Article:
I myself was very surprised to discover that the summer theme of the 'Carrefour Jeunesse' was 'Zero Waste', as I had tended to consider an environmentally friendly conscience as a luxury almost exclusively reserved for Westerners. The main activities therefore focused on respect for the environment. During "Demon Bag" events, 100 CFA Francs (€0.15) were given to anyone who collected 60 plastic bags, as sadly hundreds of thousands of this rubbish is strewn across the streets. The intention is excellent and definitely praiseworthy, but it is clearly not enough to remove several decades’ worth of amassed waste. However, this type of operation at least affects children's mentalities, and we must secretly hope that attitudes will change in the future, as with any ecological action by citizens.
Obviously there was no question of leaving the region without visiting the famous Slave Route, a memorial circuit that was one of the main centres for the sale of slaves, at the end of which is a vast arch on the beach, like the gateway to hell symbolising the passage from life to an eternal Calvary. This visit, full of stories of torture, despair and total dehumanisation, sent chills up and down our spines, but we considered it essential, like any duty of remembrance.
Although all these activities were very successful, this was mainly thanks to the members of Carrefour Jeunesse, passionate young adults devoted to leading and raising the awareness of Beninese youth, and to our inter-cultural meetings. One of them told us that he loved accompanying groups of Belgian visitors to the orphanage, a recurrent activity in these programmes. It was scheduled once or twice in our programme, but some of us went back a third and even a fourth time, as our input, which seemed so small to us, seemed huge to the orphans. They live in a very isolated location which is extremely difficult to access and undoubtedly under-subsidised, and we soon realised that these children were as lacking in affection as they were in leisure activities. Painting the walls of their school, carrying them in our arms or on our shoulders or spending a few hours playing games with them seemed to give them more than we could ever have imagined before our first visit.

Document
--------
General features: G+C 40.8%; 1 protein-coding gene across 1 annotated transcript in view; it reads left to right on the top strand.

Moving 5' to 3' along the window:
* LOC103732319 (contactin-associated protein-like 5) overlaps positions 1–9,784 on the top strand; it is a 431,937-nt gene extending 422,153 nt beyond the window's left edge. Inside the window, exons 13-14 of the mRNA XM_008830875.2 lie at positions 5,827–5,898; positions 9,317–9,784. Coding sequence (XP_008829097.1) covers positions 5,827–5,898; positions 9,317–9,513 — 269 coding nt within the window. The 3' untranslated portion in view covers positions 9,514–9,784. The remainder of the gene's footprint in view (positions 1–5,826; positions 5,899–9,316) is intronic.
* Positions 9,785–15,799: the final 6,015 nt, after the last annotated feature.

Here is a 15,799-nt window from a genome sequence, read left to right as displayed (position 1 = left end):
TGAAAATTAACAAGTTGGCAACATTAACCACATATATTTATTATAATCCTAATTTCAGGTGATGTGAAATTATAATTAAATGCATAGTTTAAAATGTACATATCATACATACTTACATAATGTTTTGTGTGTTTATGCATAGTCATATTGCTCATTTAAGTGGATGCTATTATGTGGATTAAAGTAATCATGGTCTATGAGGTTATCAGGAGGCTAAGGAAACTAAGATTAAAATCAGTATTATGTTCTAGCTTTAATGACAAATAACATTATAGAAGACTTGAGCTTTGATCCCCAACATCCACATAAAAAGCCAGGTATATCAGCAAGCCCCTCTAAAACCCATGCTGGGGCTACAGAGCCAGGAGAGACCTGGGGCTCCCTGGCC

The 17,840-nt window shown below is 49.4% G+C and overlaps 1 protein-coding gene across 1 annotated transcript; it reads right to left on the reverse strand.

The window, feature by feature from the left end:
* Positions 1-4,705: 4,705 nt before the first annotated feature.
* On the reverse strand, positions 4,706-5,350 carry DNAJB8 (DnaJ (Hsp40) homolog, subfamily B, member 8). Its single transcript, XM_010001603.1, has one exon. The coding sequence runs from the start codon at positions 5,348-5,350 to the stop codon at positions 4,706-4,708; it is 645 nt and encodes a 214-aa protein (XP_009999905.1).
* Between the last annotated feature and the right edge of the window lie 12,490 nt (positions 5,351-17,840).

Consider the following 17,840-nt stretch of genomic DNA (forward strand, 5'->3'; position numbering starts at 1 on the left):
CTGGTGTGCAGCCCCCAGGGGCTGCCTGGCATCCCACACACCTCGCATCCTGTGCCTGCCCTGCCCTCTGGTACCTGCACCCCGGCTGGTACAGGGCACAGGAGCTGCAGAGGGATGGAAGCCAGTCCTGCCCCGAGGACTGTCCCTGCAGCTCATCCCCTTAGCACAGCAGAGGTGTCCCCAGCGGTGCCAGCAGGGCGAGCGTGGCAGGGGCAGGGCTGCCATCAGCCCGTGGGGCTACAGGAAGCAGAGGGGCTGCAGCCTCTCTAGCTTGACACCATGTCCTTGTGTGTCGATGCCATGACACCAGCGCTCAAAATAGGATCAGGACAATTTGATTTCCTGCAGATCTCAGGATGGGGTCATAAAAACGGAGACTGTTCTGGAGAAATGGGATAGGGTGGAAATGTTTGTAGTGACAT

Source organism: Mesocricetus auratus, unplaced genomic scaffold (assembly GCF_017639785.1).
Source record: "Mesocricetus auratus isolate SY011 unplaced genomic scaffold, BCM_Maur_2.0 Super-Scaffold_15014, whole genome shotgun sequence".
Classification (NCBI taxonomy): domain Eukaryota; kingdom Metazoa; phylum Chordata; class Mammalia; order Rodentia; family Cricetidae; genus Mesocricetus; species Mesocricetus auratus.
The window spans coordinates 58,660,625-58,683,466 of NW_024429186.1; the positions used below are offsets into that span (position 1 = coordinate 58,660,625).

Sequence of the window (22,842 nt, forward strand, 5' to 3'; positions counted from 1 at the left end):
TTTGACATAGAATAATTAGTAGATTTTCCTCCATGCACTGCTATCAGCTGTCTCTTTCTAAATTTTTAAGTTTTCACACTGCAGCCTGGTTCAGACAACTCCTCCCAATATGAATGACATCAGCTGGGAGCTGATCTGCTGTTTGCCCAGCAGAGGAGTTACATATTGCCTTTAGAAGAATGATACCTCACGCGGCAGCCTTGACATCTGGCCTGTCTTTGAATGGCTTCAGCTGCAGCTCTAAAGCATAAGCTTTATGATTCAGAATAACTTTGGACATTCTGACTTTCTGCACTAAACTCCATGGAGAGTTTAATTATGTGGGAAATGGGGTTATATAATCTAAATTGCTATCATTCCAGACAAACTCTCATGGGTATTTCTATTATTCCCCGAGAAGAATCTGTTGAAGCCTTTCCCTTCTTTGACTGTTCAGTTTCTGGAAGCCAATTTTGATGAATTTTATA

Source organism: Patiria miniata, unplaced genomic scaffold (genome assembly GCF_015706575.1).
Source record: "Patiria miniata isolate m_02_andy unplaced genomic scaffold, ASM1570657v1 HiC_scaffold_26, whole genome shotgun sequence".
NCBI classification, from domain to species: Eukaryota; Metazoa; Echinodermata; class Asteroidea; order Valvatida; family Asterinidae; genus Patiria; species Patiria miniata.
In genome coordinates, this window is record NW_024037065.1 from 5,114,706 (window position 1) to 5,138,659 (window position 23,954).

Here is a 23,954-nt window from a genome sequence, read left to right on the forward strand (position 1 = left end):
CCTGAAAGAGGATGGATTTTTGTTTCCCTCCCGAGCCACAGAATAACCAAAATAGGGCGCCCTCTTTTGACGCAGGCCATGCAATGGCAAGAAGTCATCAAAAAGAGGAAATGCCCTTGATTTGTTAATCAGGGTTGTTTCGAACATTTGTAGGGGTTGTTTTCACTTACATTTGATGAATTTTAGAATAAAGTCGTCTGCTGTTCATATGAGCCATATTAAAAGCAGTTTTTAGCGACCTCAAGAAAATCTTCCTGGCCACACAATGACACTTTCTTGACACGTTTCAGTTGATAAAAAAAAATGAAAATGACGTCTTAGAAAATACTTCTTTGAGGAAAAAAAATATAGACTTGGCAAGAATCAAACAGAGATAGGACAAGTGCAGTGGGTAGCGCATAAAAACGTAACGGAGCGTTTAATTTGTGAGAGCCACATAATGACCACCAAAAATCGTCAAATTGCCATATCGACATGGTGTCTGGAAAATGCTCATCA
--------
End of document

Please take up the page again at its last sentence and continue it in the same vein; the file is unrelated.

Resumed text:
In just over two weeks, close links were established not only within our rather extraordinary group, but also with our Beninese friends, whether they were counterparts, organisers or just members of Carrefour Jeunesse. Most of our young counterparts, who were aged between 15 and 20, shared their dream of one day coming to visit our country in return. Who will have the opportunity to do this? I hope they all will, as inter-cultural encounters are exceptional. In my opinion, they are every bit as good as traditional tourism, which really only makes sense if we start to show a real interest in the lives of those who host us. Lastly, they allow us to challenge ourselves, to different degrees of course, in the healthiest way possible. The same applies to the inclusion of persons with disabilities. While I described our group as extraordinary earlier, we would in fact have liked our group to be ordinary and representative of a society that no longer puts aside people with disabilities, as is unfortunately still too often the case.
To conclude, I have to admit that if the aim of the Gratte project is to put everyone on an equal footing, in my opinion it failed miserably! Yves, Sophie, Arnaud and Vanessa surpassed us all by bringing a moving, energising and unforgettable dimension to this journey. And for that, I thank them.